RAC Cars News


Getting The Timing Right

By raccars Published

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If you are aiming to buy a car as an investment but your budget is modest, the key is in the timing. You will need to find a car that's cheap to buy now but which is set to rocket in price in the future. The following can all be found for a very affordable £5,000 now, but may well turn you a tidy profit later on.

Honda S2000

Taking on Mazda's MX-5, the S2000 from 2000-2009 boasted a 237bhp power output allied with a low centre of gravity and almost perfect weight distribution. The result was masses of fun and a 0-60mph time of 6.2 seconds. It was never as successful as its rival, with somewhat twitchy handling putting off nervous drivers. But it now represent a very entertaining vintage roadster. You'll have to get in quick to find one of these for a decent price as the market is starting to realise what a good buy they are. With Honda's legendary reliability and a £5,000 price tag you can't really go wrong.

Jaguar XJS

In 1975 the XJS arrived to replace the E-Type, but in fact it was a very different car. The XJS excels as a grand tourer rather than a thoroughbred sports car, although there's plenty of speed on offer if necessary. Beware of rust, dark smoke and oil pressure problems. Avoid high mileage models if you can, or you could find you spend as much as you will make on an XJS. On the plus side, Jaguars tend to appreciate and the XJS will ride beautifully while you are waiting for your profit to accumulate.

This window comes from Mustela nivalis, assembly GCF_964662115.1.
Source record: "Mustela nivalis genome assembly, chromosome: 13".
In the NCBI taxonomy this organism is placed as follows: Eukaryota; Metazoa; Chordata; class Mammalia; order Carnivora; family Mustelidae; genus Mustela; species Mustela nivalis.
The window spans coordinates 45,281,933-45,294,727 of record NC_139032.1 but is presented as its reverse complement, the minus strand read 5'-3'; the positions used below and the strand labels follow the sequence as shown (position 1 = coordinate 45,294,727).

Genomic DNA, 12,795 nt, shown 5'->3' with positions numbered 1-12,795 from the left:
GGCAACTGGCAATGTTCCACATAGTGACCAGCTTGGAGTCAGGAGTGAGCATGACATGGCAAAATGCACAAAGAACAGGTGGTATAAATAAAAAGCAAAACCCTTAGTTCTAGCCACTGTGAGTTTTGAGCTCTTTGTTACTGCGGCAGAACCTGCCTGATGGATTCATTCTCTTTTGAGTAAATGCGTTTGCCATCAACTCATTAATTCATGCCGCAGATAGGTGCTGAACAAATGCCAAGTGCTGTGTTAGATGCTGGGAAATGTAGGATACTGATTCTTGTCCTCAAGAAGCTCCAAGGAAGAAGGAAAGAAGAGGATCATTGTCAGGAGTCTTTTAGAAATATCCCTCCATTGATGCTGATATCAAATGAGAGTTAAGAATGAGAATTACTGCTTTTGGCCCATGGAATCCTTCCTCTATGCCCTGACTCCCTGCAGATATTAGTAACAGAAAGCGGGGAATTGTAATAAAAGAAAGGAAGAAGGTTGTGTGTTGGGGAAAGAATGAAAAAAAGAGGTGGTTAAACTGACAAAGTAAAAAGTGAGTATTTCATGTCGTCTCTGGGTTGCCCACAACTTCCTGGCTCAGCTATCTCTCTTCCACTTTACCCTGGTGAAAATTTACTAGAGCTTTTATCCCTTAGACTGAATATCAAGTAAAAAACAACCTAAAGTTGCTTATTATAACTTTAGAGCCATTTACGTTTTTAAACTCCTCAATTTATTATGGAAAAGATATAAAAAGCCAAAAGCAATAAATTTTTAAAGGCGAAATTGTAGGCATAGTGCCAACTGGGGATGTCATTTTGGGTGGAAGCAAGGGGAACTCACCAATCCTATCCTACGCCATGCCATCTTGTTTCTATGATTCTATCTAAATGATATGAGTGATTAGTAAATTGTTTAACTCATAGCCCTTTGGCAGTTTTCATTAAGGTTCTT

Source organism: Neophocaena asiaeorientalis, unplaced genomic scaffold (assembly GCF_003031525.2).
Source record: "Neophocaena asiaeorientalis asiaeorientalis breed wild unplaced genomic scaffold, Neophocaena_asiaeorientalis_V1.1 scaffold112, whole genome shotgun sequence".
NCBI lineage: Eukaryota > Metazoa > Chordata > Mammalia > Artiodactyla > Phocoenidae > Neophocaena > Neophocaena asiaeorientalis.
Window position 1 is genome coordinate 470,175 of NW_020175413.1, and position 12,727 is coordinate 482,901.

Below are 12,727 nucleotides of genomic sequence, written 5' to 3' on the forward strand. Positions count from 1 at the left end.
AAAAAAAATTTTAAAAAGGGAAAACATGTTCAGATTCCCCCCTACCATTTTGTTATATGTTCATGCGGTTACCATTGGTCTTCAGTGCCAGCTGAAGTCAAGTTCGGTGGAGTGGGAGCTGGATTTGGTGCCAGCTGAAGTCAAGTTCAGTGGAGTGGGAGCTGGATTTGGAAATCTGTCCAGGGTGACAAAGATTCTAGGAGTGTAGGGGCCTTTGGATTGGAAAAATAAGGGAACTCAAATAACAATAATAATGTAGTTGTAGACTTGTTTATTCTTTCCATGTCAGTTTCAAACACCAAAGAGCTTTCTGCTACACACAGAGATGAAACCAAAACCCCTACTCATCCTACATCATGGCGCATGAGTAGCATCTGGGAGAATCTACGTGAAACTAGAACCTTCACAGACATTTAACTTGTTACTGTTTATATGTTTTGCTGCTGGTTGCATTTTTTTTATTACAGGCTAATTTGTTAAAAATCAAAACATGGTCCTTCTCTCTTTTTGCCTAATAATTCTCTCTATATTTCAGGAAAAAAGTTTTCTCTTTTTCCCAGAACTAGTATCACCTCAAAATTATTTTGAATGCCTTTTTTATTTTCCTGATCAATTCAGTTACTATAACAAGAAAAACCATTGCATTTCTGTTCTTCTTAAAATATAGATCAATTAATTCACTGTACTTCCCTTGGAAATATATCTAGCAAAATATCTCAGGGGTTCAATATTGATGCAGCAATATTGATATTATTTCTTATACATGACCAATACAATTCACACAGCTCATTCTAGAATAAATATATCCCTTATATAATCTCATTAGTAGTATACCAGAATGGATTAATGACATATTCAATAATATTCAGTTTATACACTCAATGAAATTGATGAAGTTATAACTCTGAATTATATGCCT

Porsche Boxster

A Boxster doesn't immediately spring to mind when you think of future classics, but this appealing roadster won over its early critics with its perky performance and rock solid handling. You'll be looking at an earlier model for £5,000, so buy with care. Porsches are reliable but some Boxster owners may have been a little over enthusiastic with the accelerator, so make sure you have a comprehensive history and check carefully for any accident damage.

Citroen C6

Another leftfield choice, the C6 suffered from bone crunching depreciation which saw it sell fewer than a thousand units in the UK. The big car also fell prey to rumours of reliability issues so commonly associated with big Citroens. On the other hand, this means they are certainly exclusive and C6 owners tend to be very happy with them. This is not a sports car and wallows like a hippo around corners, but is wonderfully cosseting for touring.

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